by Susan Flantzer
Jane Seymour was the daughter of Sir John Seymour and Margery Wentworth. Jane’s birth date is unknown, but she was probably born around 1508, most likely at the family home, Wolf Hall in Wiltshire. The Seymours were descendants of a supporter of William the Conqueror, who took his name from St. Maur-sur-Loire in Touraine, France, and were also descendants of King Edward III of England through his son Lionel of Antwerp, 1st Duke of Clarence. Jane, Henry VIII’s second wife Anne Boleyn, and Henry VIII’s fifth wife Catherine Howard all shared a great grandmother and therefore, all were second cousins. (Anne and Catherine were also first cousins.)
Jane Seymour had eight siblings. Two of her brothers, Edward and Thomas, were executed during the reign of her son King Edward VI.
- Edward Seymour, 1st Duke of Somerset, Lord Protector of King Edward VI (c. 1500 – 1552), married (1) Catherine Fillol, had issue; (2) Anne Stanhope, had issue
- Sir Henry Seymour (1503 – 1578) married Barbara Wolfe, had issue
- John Seymour (1504 – 1510)
- Thomas Seymour, 1st Baron Seymour of Sudeley (c. 1508 – 1549) married Catherine Parr, sixth wife and widow of King Henry VIII, had one daughter Mary; Catherine died due to childbirth complications, and there is no mention of Mary after her second birthday
- Anthony Seymour (died c. 1528)
- Elizabeth Seymour (c. 1518 – 1568), married (1) Sir Anthony Ughtred, had issue; (2) Gregory Cromwell, 1st Baron Cromwell of Oakham, son of Thomas Cromwell, chief minister of King Henry VIII, had issue (3) John Paulet, 2nd Marquess of Winchester, no issue
- Margery Seymour (died c. 1528)
- Dorothy Seymour, married (1) Sir Clement Smith, had issue; (2)Thomas Leventhorpe of Shingle Hall, no issue
Jane’s education was not academic, but rather practical. She learned household management and needlework. Her embroidery was said to have been beautiful and elaborate. Jane became a maid of honor to Catherine of Aragon, Henry VIII’s first wife, and then to Anne Boleyn, HenryVIII’s second wife. In September of 1535, Henry stayed at Wolf Hall, the Seymour family home, and it may have been then that he first noticed Jane. However, the first evidence of Henry’s interest in Jane was not until February of 1536 when Henry’s disinterest in Anne was obvious and Jane was thought likely to become Henry’s third wife. Jane is said to have resisted Henry’s attempts to make her his mistress.
On May 30, 1536, King Henry VIII was married to Jane Seymour, his third wife, by Thomas Cranmer, Archbishop of Canterbury in a private ceremony held in the Queen’s Closet at Whitehall Palace. Henry and Jane had been betrothed on May 20, 1536, a day after the execution of Henry’s second wife Anne Boleyn.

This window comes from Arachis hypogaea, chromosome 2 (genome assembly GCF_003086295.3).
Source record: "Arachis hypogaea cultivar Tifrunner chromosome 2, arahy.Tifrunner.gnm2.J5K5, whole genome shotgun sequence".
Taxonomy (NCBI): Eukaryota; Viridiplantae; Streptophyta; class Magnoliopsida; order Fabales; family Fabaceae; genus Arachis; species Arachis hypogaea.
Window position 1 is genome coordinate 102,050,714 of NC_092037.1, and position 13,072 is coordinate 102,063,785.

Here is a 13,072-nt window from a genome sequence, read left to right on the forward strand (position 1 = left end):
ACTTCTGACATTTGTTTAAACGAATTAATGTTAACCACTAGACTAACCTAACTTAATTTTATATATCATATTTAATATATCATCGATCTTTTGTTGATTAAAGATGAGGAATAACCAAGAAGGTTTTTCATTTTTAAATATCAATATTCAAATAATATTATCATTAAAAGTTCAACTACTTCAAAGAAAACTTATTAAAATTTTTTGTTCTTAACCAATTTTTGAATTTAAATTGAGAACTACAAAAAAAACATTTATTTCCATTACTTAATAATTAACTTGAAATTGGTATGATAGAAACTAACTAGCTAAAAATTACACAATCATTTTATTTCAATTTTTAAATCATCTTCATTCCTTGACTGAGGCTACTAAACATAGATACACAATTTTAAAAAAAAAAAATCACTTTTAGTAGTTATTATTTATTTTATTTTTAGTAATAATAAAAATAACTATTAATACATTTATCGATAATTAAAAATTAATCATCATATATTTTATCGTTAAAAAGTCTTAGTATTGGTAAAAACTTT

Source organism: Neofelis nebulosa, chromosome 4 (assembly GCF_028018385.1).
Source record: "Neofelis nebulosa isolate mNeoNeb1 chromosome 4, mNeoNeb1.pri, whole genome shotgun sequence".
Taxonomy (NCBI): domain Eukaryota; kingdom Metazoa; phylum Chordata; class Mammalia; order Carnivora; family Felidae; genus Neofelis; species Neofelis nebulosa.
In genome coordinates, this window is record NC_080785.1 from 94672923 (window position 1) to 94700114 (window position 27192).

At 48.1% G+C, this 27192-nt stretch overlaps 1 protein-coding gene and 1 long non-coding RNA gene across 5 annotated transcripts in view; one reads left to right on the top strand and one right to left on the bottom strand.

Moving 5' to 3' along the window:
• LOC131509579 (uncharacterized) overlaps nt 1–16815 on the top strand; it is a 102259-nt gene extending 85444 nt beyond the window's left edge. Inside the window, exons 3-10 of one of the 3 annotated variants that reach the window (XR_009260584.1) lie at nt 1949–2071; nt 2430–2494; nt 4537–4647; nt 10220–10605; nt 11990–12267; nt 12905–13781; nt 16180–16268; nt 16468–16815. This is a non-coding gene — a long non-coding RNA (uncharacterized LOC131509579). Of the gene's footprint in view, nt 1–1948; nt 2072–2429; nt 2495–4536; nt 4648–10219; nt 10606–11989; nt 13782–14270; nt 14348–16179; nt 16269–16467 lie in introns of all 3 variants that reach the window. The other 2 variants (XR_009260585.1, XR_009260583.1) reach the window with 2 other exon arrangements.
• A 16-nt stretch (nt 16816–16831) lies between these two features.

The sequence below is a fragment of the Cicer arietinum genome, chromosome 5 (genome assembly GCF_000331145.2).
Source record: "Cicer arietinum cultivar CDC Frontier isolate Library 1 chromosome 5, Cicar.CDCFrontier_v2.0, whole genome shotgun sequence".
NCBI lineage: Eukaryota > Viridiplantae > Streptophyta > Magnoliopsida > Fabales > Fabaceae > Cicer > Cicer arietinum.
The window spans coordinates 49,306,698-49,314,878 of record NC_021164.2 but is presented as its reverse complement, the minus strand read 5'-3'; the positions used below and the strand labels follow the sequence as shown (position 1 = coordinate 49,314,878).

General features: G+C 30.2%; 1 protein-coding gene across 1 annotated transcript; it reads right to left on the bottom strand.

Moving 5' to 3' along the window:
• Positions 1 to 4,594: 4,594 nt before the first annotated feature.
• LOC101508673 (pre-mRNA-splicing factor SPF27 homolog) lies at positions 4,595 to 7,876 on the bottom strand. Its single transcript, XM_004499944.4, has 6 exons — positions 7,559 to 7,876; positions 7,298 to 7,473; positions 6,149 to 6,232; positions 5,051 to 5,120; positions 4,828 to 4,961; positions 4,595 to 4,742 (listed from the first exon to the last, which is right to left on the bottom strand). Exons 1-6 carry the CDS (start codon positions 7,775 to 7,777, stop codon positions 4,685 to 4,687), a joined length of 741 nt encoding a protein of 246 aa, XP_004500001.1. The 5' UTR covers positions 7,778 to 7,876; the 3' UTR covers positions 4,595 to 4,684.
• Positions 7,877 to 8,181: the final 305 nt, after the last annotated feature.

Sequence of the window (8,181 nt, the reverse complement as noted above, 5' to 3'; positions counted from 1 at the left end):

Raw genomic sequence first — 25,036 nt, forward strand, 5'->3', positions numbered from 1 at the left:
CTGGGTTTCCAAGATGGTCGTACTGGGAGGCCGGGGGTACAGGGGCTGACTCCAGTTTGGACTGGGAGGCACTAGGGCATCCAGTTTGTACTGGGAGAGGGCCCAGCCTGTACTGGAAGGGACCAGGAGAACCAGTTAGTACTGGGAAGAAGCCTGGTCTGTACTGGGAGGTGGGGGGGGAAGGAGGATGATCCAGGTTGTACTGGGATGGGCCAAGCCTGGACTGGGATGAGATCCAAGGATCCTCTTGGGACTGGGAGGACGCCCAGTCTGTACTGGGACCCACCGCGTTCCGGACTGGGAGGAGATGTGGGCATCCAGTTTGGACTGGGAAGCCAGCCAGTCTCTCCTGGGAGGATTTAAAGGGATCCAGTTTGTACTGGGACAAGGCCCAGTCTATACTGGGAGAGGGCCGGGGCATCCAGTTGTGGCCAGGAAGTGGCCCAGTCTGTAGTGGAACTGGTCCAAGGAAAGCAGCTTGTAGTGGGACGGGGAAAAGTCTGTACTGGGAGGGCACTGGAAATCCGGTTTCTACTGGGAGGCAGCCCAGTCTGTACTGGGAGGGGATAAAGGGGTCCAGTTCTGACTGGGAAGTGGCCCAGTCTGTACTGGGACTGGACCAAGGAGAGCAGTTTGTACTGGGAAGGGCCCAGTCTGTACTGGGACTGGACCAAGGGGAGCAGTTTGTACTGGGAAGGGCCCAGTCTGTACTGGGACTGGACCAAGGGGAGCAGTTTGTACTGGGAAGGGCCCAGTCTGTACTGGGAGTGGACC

Although Henry wanted Jane to have a coronation, she was never crowned. At first, the coronation was postponed because of plague in London and then further postponed because of her pregnancy. Jane had known Mary, Henry’s daughter since the days she served as maid of honor to Mary’s mother, Catherine of Aragon, and she was able to reconcile father and daughter. Through Jane’s influence, Mary was brought back to court.
Early in 1537, Jane became pregnant. The joyous king fulfilled Jane’s every desire and made sure she was attended by the best doctors and midwives. As was tradition, Jane went into confinement a month before the baby’s due date. At 2 AM, on October 12, 1537, the long-awaited male heir was born at Hampton Court Palace. Jane’s labor had been long, two days and three nights. Three days later, the baby was christened Edward after Edward the Confessor whose feast day is October 13. His half sisters Mary (daughter of Catherine of Aragon) and Elizabeth (daughter of Anne Boleyn) attended the ceremony along with his mother who was carried on a litter.
On October 17, 1537, Jane’s condition deteriorated and she was given the last rites. She died at Hampton Court Palace on October 24, 1537, most likely from puerperal fever or childbed fever, a bacterial infection. The majority of child-bed fever cases were caused by the birth attendants themselves. With no knowledge of germs, it was believed that hand washing was unnecessary.
Jane was buried on November 12, 1537 in St. George’s Chapel at Windsor Castle. Mary, Henry’s elder daughter, was the chief mourner. Henry’s plans to build a magnificent monument over Jane’s tomb never happened. In 1547 and three wives later, Henry VIII died and was laid to rest with Jane. In 1649, after his execution by beheading, King Charles I was laid to rest in the same vault as Henry and Jane. The only memorial to the three is a plaque on the floor put there by King William IV in 1837. Jane and Henry’s son Edward succeeded his father, but his reign was short. King Edward VI died at the age of 15 and was succeeded by Henry’s daughter by Catherine of Aragon (Queen Mary I) who was then succeeded by Henry’s daughter by Anne Boleyn (Queen Elizabeth I).